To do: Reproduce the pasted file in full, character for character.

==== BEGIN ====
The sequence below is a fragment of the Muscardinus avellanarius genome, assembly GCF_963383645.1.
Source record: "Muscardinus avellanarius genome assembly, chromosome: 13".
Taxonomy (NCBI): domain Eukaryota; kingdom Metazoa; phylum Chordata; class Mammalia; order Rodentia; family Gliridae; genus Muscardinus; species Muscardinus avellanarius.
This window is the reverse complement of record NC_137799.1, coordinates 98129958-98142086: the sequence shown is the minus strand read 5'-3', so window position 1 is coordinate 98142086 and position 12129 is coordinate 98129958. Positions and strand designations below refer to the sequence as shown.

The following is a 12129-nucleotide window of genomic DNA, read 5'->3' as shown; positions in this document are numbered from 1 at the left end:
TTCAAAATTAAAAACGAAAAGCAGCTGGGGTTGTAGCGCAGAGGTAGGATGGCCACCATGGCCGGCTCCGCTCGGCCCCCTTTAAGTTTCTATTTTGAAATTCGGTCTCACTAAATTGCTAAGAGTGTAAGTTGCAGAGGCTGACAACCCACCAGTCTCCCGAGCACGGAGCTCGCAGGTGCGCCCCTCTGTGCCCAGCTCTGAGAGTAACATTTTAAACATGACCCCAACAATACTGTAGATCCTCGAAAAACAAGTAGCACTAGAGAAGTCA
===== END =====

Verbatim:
The sequence below is a fragment of the Muscardinus avellanarius genome, assembly GCF_963383645.1.
Source record: "Muscardinus avellanarius genome assembly, chromosome: 13".
Taxonomy (NCBI): domain Eukaryota; kingdom Metazoa; phylum Chordata; class Mammalia; order Rodentia; family Gliridae; genus Muscardinus; species Muscardinus avellanarius.
This window is the reverse complement of record NC_137799.1, coordinates 98129958-98142086: the sequence shown is the minus strand read 5'-3', so window position 1 is coordinate 98142086 and position 12129 is coordinate 98129958. Positions and strand designations below refer to the sequence as shown.

The following is a 12129-nucleotide window of genomic DNA, read 5'->3' as shown; positions in this document are numbered from 1 at the left end:
TTCAAAATTAAAAACGAAAAGCAGCTGGGGTTGTAGCGCAGAGGTAGGATGGCCACCATGGCCGGCTCCGCTCGGCCCCCTTTAAGTTTCTATTTTGAAATTCGGTCTCACTAAATTGCTAAGAGTGTAAGTTGCAGAGGCTGACAACCCACCAGTCTCCCGAGCACGGAGCTCGCAGGTGCGCCCCTCTGTGCCCAGCTCTGAGAGTAACATTTTAAACATGACCCCAACAATACTGTAGATCCTCGAAAAACAAGTAGCACTAGAGAAGTCA